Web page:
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What Happens if Your Small Business Owes Taxes?

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They say that two things are guaranteed in life: death and taxes. Most small businesses in the USA, and globally, dread having to pay quarterly taxes. What happens if you don’t have the funds to make your business tax payment?

If You Don’t Pay Your Business Taxes, You’ll Owe Back Taxes

If you fail to pay your business taxes on time, you will owe back taxes. Back taxes can have a serious impact on your small business.

Here’s how:

  • Back taxes will accrue penalties and interest, so your tax debt can quickly grow
  • The IRS may make its own assessment of the taxes you owe, and it will likely be higher than what your tax preparation would determine. The IRS does not work out deductions and tax-saving measures for example.
  • Business assets may be seized by the IRS to pay your owed taxes.
  • The IRS will withhold any tax refund you’re owed until your back taxes are paid.
  • Any income earned while you owe taxes will not be reported to Social Security, which can affect your retirement plans.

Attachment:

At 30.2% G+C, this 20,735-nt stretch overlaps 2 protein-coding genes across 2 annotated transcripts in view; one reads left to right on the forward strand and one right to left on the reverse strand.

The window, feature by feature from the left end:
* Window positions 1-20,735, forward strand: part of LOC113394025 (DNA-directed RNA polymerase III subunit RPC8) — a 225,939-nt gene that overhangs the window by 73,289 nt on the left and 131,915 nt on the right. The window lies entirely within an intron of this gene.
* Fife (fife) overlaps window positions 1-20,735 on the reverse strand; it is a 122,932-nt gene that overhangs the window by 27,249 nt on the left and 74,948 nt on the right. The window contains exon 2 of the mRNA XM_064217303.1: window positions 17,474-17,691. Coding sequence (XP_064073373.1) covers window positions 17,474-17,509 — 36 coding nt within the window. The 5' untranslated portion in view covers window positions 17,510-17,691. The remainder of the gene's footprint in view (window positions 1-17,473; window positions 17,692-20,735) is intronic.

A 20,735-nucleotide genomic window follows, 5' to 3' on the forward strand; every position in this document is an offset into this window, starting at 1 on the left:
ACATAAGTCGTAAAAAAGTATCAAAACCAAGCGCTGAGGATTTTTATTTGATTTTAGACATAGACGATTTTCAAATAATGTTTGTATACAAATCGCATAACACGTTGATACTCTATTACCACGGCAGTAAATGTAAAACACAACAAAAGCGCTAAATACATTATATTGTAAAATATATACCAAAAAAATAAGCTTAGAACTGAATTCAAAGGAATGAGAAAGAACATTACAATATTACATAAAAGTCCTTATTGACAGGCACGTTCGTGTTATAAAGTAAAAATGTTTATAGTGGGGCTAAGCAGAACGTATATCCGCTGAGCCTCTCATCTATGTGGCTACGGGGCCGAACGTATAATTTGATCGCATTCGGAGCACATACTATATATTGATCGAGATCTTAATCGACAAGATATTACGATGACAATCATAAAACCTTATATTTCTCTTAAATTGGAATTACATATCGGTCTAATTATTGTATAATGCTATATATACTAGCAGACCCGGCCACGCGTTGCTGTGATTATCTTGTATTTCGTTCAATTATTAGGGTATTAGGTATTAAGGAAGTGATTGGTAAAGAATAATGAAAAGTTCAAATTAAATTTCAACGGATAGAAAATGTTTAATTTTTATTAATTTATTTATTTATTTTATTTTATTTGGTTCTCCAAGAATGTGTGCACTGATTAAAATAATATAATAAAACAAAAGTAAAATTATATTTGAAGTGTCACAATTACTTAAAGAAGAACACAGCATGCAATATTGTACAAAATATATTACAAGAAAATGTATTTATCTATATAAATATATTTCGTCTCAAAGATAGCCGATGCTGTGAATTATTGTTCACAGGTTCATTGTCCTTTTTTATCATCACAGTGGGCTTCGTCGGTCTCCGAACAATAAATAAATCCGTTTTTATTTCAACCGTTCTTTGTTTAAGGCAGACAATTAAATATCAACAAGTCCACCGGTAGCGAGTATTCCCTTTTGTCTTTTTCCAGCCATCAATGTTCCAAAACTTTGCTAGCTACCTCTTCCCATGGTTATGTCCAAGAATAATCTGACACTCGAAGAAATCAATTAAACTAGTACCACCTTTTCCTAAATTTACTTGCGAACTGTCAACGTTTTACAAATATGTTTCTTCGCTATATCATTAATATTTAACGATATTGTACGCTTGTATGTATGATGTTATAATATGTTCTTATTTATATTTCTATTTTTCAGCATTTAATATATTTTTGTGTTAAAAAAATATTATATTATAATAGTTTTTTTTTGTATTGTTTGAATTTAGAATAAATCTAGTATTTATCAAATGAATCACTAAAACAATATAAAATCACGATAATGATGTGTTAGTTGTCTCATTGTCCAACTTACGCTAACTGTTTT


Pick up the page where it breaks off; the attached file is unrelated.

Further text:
• It may be harder for your business to obtain loans or other forms of financing if you’re required to submit tax returns.

If your business fails to pay its taxes, you will receive tax notices from the IRS. If these notices are ignored, an IRS agent will be assigned to your account. The agent will visit your place of business to try and resolve the issue.

If you fail to cooperate, the IRS can levy the assets and potentially force the business to close. While rare, the IRS can file criminal charges if it feels tax evasion is occurring.

What are Your Options?

What options do you have if your small business fails to pay taxes?

Work with the IRS

Sometimes, the simplest solution is to simply work with the IRS to find a way to pay back the owed taxes. If you owe less than $50,000 in penalties, taxes and interest, you can work out an installment plan with the IRS.

If you simply need some more time to pay your taxes, you can fill out the Online Payment Agreement application, which can extend the deadline 60-120 days. Keep in mind that you will still pay penalties and interest.

Another option is to make an Offer in Compromise to settle with the agency. Businesses must meet certain criteria to get approved, and interest and penalties will continue to accrue during processing.

It’s also possible to use a credit card to pay tax debts, but high interest rates and processing fees make this a cost-prohibitive option. Some debtors resort to refinancing their home or taking out a personal loan to pay off the debt. This may be an option if you can afford to make the monthly payments. Interest rates are generally lower than with a credit card.

If your tax debt is insurmountable, you may have to file for Chapter 7 or Chapter 13 bankruptcy to discharge the debt.

While it is possible for small business owners to handle tax issues on their own, it’s often better to hire a qualified tax professional for assistance.

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